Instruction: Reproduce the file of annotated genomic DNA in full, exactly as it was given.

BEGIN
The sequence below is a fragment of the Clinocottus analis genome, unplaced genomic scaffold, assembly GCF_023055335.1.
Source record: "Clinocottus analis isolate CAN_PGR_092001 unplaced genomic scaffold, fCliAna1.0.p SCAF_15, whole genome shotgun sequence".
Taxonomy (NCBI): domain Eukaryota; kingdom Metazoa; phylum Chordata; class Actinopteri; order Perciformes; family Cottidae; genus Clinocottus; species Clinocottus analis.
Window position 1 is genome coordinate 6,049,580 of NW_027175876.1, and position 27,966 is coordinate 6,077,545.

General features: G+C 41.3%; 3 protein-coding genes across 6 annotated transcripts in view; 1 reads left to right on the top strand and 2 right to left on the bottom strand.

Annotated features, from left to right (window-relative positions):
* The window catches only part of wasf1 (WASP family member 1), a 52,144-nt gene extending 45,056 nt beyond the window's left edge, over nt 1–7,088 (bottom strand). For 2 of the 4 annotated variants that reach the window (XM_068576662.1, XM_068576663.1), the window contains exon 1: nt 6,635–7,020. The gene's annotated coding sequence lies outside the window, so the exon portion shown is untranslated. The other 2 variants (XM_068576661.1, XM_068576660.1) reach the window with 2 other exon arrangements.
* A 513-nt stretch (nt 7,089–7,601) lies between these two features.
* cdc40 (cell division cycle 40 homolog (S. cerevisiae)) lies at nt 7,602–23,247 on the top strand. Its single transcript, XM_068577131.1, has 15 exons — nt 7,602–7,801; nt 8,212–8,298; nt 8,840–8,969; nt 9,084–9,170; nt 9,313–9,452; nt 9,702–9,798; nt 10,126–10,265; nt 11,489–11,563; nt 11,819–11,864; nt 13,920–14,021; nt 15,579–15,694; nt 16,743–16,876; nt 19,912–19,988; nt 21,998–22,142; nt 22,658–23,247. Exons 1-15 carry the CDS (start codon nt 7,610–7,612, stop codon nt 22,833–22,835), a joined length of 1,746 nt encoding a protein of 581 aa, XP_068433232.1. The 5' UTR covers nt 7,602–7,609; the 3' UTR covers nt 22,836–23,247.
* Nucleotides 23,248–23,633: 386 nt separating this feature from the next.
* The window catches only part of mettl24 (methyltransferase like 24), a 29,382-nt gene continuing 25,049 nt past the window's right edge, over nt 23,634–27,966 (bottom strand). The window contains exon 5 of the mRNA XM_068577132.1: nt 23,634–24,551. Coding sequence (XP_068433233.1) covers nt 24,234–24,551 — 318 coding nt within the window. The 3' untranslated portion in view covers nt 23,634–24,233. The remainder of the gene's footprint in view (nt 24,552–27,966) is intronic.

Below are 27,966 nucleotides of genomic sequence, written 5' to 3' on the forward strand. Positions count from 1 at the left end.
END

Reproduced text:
The sequence below is a fragment of the Clinocottus analis genome, unplaced genomic scaffold, assembly GCF_023055335.1.
Source record: "Clinocottus analis isolate CAN_PGR_092001 unplaced genomic scaffold, fCliAna1.0.p SCAF_15, whole genome shotgun sequence".
Taxonomy (NCBI): domain Eukaryota; kingdom Metazoa; phylum Chordata; class Actinopteri; order Perciformes; family Cottidae; genus Clinocottus; species Clinocottus analis.
Window position 1 is genome coordinate 6,049,580 of NW_027175876.1, and position 27,966 is coordinate 6,077,545.

General features: G+C 41.3%; 3 protein-coding genes across 6 annotated transcripts in view; 1 reads left to right on the top strand and 2 right to left on the bottom strand.

Annotated features, from left to right (window-relative positions):
* The window catches only part of wasf1 (WASP family member 1), a 52,144-nt gene extending 45,056 nt beyond the window's left edge, over nt 1–7,088 (bottom strand). For 2 of the 4 annotated variants that reach the window (XM_068576662.1, XM_068576663.1), the window contains exon 1: nt 6,635–7,020. The gene's annotated coding sequence lies outside the window, so the exon portion shown is untranslated. The other 2 variants (XM_068576661.1, XM_068576660.1) reach the window with 2 other exon arrangements.
* A 513-nt stretch (nt 7,089–7,601) lies between these two features.
* cdc40 (cell division cycle 40 homolog (S. cerevisiae)) lies at nt 7,602–23,247 on the top strand. Its single transcript, XM_068577131.1, has 15 exons — nt 7,602–7,801; nt 8,212–8,298; nt 8,840–8,969; nt 9,084–9,170; nt 9,313–9,452; nt 9,702–9,798; nt 10,126–10,265; nt 11,489–11,563; nt 11,819–11,864; nt 13,920–14,021; nt 15,579–15,694; nt 16,743–16,876; nt 19,912–19,988; nt 21,998–22,142; nt 22,658–23,247. Exons 1-15 carry the CDS (start codon nt 7,610–7,612, stop codon nt 22,833–22,835), a joined length of 1,746 nt encoding a protein of 581 aa, XP_068433232.1. The 5' UTR covers nt 7,602–7,609; the 3' UTR covers nt 22,836–23,247.
* Nucleotides 23,248–23,633: 386 nt separating this feature from the next.
* The window catches only part of mettl24 (methyltransferase like 24), a 29,382-nt gene continuing 25,049 nt past the window's right edge, over nt 23,634–27,966 (bottom strand). The window contains exon 5 of the mRNA XM_068577132.1: nt 23,634–24,551. Coding sequence (XP_068433233.1) covers nt 24,234–24,551 — 318 coding nt within the window. The 3' untranslated portion in view covers nt 23,634–24,233. The remainder of the gene's footprint in view (nt 24,552–27,966) is intronic.

Below are 27,966 nucleotides of genomic sequence, written 5' to 3' on the forward strand. Positions count from 1 at the left end.